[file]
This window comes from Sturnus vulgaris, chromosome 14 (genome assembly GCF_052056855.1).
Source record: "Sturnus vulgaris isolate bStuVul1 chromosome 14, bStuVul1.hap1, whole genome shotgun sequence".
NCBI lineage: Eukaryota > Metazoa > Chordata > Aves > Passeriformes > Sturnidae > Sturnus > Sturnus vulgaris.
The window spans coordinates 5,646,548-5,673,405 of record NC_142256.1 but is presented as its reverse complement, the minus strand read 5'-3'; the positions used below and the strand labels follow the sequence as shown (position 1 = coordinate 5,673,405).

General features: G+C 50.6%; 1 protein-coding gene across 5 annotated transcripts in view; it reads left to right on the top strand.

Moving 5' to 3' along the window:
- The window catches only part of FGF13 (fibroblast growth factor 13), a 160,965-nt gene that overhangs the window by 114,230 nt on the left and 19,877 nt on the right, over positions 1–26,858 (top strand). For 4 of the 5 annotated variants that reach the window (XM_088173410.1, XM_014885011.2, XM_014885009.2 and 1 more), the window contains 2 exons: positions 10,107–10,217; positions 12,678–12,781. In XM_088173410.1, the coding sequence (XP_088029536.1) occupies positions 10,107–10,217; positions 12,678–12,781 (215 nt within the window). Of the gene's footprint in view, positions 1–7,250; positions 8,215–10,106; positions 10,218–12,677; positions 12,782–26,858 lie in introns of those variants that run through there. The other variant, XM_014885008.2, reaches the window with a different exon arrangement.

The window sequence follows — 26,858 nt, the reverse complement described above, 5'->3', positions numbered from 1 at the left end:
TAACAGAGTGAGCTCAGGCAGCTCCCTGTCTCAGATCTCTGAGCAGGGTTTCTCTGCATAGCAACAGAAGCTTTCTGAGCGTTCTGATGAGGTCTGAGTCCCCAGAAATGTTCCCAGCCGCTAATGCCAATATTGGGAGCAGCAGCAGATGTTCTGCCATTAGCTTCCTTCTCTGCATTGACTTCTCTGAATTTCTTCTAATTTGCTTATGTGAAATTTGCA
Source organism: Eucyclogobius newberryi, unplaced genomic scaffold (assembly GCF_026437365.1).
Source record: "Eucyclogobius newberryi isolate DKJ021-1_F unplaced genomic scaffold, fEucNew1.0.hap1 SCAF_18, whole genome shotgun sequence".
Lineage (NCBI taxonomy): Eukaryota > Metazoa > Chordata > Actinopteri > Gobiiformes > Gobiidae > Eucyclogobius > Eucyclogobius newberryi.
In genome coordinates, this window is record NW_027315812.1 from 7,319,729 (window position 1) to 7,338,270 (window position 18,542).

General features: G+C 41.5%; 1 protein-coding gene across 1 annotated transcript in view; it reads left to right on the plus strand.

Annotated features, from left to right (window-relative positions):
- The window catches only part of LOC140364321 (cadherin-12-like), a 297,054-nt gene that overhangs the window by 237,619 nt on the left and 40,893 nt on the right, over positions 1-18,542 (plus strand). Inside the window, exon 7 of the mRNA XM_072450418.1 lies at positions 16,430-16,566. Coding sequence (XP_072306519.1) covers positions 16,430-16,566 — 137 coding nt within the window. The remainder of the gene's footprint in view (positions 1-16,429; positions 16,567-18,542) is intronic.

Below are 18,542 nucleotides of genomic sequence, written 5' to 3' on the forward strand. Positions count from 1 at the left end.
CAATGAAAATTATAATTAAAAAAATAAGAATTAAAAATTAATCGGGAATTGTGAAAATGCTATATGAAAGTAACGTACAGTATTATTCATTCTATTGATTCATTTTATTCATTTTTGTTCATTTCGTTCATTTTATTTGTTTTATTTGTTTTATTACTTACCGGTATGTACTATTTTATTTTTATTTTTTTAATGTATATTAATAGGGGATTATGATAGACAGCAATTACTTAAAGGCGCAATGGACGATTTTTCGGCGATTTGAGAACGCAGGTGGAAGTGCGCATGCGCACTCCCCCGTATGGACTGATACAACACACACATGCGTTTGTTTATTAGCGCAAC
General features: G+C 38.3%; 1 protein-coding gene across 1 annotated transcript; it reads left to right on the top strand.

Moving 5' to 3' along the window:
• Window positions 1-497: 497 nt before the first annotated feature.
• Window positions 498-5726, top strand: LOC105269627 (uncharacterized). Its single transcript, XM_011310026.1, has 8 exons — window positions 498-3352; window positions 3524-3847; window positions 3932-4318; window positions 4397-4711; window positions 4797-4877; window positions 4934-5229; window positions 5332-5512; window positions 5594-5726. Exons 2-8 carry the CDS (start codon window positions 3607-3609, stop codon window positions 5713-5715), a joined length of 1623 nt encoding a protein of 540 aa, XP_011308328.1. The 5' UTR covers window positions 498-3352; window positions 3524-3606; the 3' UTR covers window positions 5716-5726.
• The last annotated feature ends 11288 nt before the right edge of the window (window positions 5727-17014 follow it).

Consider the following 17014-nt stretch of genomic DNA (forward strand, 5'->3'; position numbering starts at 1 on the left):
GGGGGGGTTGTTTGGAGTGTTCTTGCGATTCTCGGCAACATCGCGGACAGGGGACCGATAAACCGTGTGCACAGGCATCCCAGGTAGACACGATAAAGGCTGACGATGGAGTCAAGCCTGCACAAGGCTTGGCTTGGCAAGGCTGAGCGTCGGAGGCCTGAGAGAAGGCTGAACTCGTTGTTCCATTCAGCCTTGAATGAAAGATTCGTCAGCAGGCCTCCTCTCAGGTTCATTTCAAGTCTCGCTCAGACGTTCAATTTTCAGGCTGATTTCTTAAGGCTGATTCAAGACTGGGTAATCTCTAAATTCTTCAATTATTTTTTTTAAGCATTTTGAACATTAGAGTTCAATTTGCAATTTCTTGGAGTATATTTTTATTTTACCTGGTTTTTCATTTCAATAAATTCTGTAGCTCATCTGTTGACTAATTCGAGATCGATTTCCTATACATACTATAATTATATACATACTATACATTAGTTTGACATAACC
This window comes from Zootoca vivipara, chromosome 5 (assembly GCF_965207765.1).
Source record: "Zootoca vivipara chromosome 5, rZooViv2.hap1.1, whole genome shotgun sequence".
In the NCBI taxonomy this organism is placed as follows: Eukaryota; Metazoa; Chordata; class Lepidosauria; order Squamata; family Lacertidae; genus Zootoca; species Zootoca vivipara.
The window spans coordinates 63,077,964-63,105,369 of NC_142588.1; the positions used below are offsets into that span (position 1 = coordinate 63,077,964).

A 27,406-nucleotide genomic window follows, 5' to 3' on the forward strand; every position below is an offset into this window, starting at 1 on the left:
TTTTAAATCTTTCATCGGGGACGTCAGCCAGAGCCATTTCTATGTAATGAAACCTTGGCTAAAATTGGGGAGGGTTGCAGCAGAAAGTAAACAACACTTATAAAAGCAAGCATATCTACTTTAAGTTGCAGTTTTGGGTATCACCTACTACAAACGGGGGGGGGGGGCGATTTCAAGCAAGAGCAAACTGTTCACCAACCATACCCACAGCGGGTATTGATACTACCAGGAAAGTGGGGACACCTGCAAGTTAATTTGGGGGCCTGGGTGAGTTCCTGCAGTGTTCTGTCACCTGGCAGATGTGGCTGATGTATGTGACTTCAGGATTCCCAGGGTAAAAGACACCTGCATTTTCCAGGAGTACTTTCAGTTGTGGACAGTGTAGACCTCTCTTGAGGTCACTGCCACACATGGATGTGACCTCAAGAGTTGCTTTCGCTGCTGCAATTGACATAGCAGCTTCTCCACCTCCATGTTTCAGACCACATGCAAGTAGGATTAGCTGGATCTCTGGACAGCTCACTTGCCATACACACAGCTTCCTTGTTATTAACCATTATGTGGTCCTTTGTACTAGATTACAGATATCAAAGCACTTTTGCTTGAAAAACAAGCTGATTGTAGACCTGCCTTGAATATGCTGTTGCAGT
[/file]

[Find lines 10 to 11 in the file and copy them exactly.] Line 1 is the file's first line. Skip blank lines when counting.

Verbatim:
Source organism: Eucyclogobius newberryi, unplaced genomic scaffold (assembly GCF_026437365.1).
Source record: "Eucyclogobius newberryi isolate DKJ021-1_F unplaced genomic scaffold, fEucNew1.0.hap1 SCAF_18, whole genome shotgun sequence".